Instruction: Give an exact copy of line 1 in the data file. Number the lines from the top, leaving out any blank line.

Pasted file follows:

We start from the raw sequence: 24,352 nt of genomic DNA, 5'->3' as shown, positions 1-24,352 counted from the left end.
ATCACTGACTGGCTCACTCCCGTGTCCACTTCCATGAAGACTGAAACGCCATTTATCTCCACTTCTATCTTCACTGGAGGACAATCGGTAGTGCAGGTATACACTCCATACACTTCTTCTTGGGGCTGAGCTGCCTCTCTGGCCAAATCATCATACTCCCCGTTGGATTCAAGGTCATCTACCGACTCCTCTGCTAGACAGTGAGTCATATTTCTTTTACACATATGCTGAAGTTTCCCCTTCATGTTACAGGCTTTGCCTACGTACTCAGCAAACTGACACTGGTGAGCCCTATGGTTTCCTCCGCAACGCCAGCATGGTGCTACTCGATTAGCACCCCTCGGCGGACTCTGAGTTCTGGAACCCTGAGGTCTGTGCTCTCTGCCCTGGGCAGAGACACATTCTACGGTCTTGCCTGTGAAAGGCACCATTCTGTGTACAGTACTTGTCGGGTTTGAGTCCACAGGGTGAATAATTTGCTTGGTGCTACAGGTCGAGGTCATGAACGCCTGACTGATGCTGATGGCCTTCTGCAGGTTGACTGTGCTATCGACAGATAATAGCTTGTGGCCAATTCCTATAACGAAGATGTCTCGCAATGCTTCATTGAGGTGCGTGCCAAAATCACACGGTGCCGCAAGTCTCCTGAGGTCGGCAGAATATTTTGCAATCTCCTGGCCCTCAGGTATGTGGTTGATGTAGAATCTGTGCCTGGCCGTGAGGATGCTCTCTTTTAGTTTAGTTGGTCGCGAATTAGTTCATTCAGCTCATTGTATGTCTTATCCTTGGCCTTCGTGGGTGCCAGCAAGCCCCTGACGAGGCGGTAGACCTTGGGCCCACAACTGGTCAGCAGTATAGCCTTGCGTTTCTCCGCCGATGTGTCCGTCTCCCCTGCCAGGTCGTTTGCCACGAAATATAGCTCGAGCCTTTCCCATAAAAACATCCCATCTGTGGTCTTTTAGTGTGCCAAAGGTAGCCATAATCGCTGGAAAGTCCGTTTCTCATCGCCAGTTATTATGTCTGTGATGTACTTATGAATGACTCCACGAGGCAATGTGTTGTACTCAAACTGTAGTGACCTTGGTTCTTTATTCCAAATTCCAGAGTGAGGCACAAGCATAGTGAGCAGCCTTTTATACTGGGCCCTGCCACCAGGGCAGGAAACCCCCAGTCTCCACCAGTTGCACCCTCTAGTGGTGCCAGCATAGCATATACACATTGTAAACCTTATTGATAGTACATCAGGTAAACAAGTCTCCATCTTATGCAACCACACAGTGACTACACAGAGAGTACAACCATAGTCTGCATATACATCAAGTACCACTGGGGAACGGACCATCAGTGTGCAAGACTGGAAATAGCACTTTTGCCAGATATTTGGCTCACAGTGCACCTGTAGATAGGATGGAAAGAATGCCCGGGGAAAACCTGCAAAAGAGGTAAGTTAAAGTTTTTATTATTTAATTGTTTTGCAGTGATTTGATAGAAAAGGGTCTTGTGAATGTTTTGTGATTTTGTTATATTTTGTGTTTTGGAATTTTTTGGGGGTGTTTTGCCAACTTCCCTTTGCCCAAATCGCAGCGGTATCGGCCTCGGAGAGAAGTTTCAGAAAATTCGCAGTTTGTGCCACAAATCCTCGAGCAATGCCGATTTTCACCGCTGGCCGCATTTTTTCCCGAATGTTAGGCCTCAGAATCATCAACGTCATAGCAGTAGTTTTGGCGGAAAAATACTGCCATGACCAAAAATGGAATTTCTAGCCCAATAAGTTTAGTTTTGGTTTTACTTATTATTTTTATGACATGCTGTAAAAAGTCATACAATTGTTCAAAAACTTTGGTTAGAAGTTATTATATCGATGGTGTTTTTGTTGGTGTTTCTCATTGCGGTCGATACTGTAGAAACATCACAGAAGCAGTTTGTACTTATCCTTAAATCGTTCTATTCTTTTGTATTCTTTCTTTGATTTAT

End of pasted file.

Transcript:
We start from the raw sequence: 24,352 nt of genomic DNA, 5'->3' as shown, positions 1-24,352 counted from the left end.